It's not just the football component that disappoints players, it's the uncertainty.

“Not knowing what's going to happen and even if the draft takes place on time, whether the minicamps start up and all those unknowns is probably the hardest thing to deal with right now," Westbrook said.

But Polian has a reassuring message for borderline prospects: NFL teams have been unearthing talent for decades, - many years with no combine and no pro days.

“That's why we have scouts," he said. “They've seen the player up close and personal and can do a pretty good assessment of all the measurables and the physical. If they need additional information, I'm sure the school will give it to them. ... If you have good scouts, you're in great shape.”

Player Notes
Gary Kubiak Apr 5 1:30pm ET

Minnesota Vikings tight end Irv Smith should see an increased role in the offense in 2020 now that Stefon Diggs is playing for the Bills. When wide receiver Adam Thielen was out for almost two months with an injury last year, Smith caught 36 passes for 311 yards and two touchdowns and emerged as a reliable target for quarterback Kirk Cousins. Minnesota's offense also relies heavily on tight ends under coach Gary Kubiak; tight ends have received an average of 23 percent of targets per season in Kubiak's 21 seasons as a head coach or offensive coordinator. Even battling for targets with Kyle Rudolph, Smith could become worth rostering as a TE2 in standard leagues in his second season in the NFL.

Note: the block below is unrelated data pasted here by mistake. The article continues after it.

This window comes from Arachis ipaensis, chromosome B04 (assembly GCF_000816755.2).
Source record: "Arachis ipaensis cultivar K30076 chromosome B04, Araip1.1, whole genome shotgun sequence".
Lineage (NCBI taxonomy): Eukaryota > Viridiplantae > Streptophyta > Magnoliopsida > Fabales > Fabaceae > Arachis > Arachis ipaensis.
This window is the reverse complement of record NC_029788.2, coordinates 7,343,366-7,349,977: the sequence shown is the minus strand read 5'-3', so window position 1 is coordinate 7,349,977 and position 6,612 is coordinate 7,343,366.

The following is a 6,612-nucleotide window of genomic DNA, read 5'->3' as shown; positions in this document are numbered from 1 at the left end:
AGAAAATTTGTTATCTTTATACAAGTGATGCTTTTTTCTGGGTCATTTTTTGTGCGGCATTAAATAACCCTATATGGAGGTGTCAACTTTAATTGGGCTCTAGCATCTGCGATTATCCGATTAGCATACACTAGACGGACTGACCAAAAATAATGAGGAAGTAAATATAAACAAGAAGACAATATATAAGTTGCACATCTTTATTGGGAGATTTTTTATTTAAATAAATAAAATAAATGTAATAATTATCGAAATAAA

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Matt Breida Apr 5 1:20pm ET

San Francisco 49ers running back Matt Breida didn't have much of a role on offense to end last season behind Raheem Mostert and Tevin Coleman. If Jerick McKinnon is actually healthy in 2020, he gives the 49ers a legitimate route-runner and third-down option out of the backfield. San Fran could be willing to trade Breida's rights for a low-round draft pick. Of all the backs in this crowded backfield, Breida is the most likely to be playing for another team come the start of the season. The 25-year-old from Georgia Southern has been productive with 5.0 yards per carry on 381 career rushing attempts in his three years with the Niners, but he's also consistently battled nagging injuries and is now buried on the depth chart. A move out of this crowded backfield and onto another team with more opportunity would be best for Breida's real-life and fantasy value.